By Sian Ruddick
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The Girl with the Dragon Tattoo

This article is over 12 years, 3 months old
Director Niels Arden Oplev; Release date: 12 March
Issue 345

The Girl with the Dragon Tattoo is the film adaptation of the first book in Stieg Larsson’s Millennium trilogy. The book has fascinated millions of readers, including myself, so I was nervous that the film might taint that memory. But it did not.

The intricate narrative is pared down for the film – it could have been six hours long otherwise – but the feel of the characters and their interactions are faithfully represented.

The story revolves around campaigning journalist Mikael Blomkvist (Michael Nyqvist). He is recruited by Henrik Vanger, an ageing industrialist, to solve the mystery of his niece Harriet Vanger’s disappearance 40 years earlier on Hedeby Island.

Blomkvist is in professional exile after losing a libel case involving the head of a multinational corporation, so he moves to the remote Swedish island to work on the case.

The landscape is bleak, and the director effectively uses light and camera to make the viewer feel the cold and isolation, mirroring how Blomkvist feels. But he finds a companion in Lizbeth Salander, an experienced hacker who accesses his computer and offers him a lead. The two form a fascinating working relationship.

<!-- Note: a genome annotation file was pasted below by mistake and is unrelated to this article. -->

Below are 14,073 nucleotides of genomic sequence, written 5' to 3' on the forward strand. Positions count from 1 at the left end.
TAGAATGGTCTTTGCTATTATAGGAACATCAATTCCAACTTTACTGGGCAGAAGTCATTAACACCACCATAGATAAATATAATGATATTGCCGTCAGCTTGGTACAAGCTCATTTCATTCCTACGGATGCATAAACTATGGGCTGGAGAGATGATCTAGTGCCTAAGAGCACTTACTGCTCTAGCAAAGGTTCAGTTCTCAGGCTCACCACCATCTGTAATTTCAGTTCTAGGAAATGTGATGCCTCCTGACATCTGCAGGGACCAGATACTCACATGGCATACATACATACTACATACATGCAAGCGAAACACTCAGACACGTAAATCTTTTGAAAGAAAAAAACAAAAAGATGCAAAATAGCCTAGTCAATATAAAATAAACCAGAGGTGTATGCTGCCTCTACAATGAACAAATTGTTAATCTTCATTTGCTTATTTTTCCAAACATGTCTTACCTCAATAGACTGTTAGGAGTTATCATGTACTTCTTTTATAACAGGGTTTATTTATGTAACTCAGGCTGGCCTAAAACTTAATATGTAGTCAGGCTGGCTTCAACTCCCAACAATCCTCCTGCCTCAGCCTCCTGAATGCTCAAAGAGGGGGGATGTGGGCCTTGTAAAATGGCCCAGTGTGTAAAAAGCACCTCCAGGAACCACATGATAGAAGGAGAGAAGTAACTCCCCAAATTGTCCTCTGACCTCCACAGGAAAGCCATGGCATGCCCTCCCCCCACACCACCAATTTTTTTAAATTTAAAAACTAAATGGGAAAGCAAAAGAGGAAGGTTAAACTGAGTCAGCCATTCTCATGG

Salander is an admirable character, and her portrayal by Noomi Repace is captivating. She is a troubled person. Despite being 24 years old she is forced to have a legal guardian who abuses her. But she strikes back in a violent and dignified way, turning the tables on him. As Blomkvist and Salander track the disappearance of Harriet they discover a horrific string of rapes and murders of women all over Sweden.

The abuse of women runs through the plot. We see Salander attacked by a group of drunken men in a subway station. She retaliates with her fists and a broken bottle to see them off. The film manages to deal with all these events with grace and dignity. The women are not portrayed as victims, particularly Salander, but neither are they held up as unscarred warriors or unbreakable.

One of the first things that struck me about the film was that the actors all look like ordinary people – wrinkles are not airbrushed and hair has not been smoothed. I think the film gives lots of people something to aspire to. The media would be a better place with more journalists like Blomkvist – diligent, principled and slightly obsessive. And for directors thinking of making an outstanding book into a film, take note.

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